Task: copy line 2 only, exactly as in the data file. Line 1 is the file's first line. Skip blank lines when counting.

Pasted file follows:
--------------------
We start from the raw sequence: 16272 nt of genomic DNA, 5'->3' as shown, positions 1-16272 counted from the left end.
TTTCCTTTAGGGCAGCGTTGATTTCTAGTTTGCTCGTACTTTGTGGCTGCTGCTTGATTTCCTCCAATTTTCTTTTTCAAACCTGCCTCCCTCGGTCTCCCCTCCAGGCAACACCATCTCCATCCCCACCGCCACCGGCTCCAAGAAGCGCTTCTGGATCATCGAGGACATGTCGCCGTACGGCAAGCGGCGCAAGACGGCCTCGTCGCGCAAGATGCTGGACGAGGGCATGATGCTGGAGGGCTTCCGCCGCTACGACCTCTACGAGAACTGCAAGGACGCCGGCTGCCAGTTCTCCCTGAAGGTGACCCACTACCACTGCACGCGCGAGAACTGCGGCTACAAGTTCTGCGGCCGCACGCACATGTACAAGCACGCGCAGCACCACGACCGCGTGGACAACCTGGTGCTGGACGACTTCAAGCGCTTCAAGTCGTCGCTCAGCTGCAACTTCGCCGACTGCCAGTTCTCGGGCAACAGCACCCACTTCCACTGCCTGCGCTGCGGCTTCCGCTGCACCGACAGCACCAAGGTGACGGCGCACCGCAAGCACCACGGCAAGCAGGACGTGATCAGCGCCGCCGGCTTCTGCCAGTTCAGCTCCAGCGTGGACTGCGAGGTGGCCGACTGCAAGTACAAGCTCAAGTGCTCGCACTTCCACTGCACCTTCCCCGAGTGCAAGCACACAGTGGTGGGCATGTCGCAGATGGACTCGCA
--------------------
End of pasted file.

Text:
TTTCCTTTAGGGCAGCGTTGATTTCTAGTTTGCTCGTACTTTGTGGCTGCTGCTTGATTTCCTCCAATTTTCTTTTTCAAACCTGCCTCCCTCGGTCTCCCCTCCAGGCAACACCATCTCCATCCCCACCGCCACCGGCTCCAAGAAGCGCTTCTGGATCATCGAGGACATGTCGCCGTACGGCAAGCGGCGCAAGACGGCCTCGTCGCGCAAGATGCTGGACGAGGGCATGATGCTGGAGGGCTTCCGCCGCTACGACCTCTACGAGAACTGCAAGGACGCCGGCTGCCAGTTCTCCCTGAAGGTGACCCACTACCACTGCACGCGCGAGAACTGCGGCTACAAGTTCTGCGGCCGCACGCACATGTACAAGCACGCGCAGCACCACGACCGCGTGGACAACCTGGTGCTGGACGACTTCAAGCGCTTCAAGTCGTCGCTCAGCTGCAACTTCGCCGACTGCCAGTTCTCGGGCAACAGCACCCACTTCCACTGCCTGCGCTGCGGCTTCCGCTGCACCGACAGCACCAAGGTGACGGCGCACCGCAAGCACCACGGCAAGCAGGACGTGATCAGCGCCGCCGGCTTCTGCCAGTTCAGCTCCAGCGTGGACTGCGAGGTGGCCGACTGCAAGTACAAGCTCAAGTGCTCGCACTTCCACTGCACCTTCCCCGAGTGCAAGCACACAGTGGTGGGCATGTCGCAGATGGACTCGCA